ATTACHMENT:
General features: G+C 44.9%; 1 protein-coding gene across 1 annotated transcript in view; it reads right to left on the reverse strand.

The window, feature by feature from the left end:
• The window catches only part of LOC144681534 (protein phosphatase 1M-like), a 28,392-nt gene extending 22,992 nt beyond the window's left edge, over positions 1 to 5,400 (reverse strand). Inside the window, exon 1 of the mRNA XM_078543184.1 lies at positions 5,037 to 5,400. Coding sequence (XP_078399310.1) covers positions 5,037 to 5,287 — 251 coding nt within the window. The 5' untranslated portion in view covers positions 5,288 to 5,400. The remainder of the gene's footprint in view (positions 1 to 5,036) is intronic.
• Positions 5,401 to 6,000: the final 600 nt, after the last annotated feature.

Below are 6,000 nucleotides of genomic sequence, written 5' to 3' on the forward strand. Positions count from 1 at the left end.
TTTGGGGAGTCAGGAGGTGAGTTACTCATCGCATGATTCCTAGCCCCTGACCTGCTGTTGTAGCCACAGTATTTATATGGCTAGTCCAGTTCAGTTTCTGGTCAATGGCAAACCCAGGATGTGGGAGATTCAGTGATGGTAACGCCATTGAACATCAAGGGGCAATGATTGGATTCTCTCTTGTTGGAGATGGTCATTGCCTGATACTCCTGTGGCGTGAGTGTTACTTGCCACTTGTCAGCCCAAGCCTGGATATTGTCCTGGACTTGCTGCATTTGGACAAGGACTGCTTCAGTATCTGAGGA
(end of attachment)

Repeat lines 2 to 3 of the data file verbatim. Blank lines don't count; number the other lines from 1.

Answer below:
The window, feature by feature from the left end:
• The window catches only part of LOC144681534 (protein phosphatase 1M-like), a 28,392-nt gene extending 22,992 nt beyond the window's left edge, over positions 1 to 5,400 (reverse strand). Inside the window, exon 1 of the mRNA XM_078543184.1 lies at positions 5,037 to 5,400. Coding sequence (XP_078399310.1) covers positions 5,037 to 5,287 — 251 coding nt within the window. The 5' untranslated portion in view covers positions 5,288 to 5,400. The remainder of the gene's footprint in view (positions 1 to 5,036) is intronic.